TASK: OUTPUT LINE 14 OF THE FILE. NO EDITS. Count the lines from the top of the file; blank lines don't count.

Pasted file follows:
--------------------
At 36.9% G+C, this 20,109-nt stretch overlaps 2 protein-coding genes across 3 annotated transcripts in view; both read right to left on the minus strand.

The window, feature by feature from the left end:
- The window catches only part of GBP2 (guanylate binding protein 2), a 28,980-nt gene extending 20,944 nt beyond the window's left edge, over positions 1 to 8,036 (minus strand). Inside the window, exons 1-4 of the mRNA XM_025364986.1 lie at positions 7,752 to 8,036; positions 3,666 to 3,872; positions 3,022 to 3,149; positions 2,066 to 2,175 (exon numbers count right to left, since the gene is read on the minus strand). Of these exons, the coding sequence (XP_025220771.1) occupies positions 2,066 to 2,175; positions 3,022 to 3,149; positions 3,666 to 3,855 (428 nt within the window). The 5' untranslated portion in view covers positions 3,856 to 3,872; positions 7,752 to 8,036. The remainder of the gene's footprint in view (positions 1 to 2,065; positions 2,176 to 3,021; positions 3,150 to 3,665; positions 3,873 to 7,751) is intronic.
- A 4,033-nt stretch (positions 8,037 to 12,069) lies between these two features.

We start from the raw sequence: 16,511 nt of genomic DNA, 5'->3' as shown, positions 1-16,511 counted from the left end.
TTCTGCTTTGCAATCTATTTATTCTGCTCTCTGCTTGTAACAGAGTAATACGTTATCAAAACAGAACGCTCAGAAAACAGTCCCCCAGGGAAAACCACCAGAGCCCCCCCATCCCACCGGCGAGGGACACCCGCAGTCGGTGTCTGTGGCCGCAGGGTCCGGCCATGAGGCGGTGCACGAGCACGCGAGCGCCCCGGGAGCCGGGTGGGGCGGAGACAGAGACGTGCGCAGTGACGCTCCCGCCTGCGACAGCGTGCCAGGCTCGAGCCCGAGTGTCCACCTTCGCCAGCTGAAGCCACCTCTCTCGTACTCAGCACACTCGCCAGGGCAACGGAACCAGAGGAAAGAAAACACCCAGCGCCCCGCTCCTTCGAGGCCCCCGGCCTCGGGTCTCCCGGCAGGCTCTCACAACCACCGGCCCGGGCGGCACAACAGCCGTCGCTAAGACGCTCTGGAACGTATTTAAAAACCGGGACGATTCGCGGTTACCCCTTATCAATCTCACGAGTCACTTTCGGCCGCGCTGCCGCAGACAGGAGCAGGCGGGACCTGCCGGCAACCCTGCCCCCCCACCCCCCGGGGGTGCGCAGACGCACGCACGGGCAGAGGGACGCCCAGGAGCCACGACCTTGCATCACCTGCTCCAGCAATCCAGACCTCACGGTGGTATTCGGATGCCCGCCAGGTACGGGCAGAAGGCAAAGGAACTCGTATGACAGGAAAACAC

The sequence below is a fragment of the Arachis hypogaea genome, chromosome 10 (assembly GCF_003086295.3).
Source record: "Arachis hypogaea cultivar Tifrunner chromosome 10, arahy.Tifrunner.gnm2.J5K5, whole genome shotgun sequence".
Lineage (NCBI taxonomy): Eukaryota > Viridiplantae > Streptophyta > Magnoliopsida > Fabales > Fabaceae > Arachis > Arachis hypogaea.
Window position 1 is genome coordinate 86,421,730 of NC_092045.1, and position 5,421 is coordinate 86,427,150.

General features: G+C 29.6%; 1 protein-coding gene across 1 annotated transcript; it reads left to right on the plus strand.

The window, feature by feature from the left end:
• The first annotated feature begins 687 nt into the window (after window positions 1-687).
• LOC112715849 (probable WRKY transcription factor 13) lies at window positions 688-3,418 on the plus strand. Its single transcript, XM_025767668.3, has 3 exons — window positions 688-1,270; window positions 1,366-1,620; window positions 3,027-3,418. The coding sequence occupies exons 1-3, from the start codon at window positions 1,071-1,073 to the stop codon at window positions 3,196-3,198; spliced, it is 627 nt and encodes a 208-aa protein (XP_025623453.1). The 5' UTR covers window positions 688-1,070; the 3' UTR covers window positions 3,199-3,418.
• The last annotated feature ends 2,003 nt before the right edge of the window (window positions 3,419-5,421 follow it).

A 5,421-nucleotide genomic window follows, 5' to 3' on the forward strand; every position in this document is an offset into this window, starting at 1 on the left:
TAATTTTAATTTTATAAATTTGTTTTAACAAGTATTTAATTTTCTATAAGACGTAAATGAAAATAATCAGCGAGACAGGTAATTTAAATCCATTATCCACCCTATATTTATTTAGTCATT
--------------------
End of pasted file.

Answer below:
• LOC112715849 (probable WRKY transcription factor 13) lies at window positions 688-3,418 on the plus strand. Its single transcript, XM_025767668.3, has 3 exons — window positions 688-1,270; window positions 1,366-1,620; window positions 3,027-3,418. The coding sequence occupies exons 1-3, from the start codon at window positions 1,071-1,073 to the stop codon at window positions 3,196-3,198; spliced, it is 627 nt and encodes a 208-aa protein (XP_025623453.1). The 5' UTR covers window positions 688-1,070; the 3' UTR covers window positions 3,199-3,418.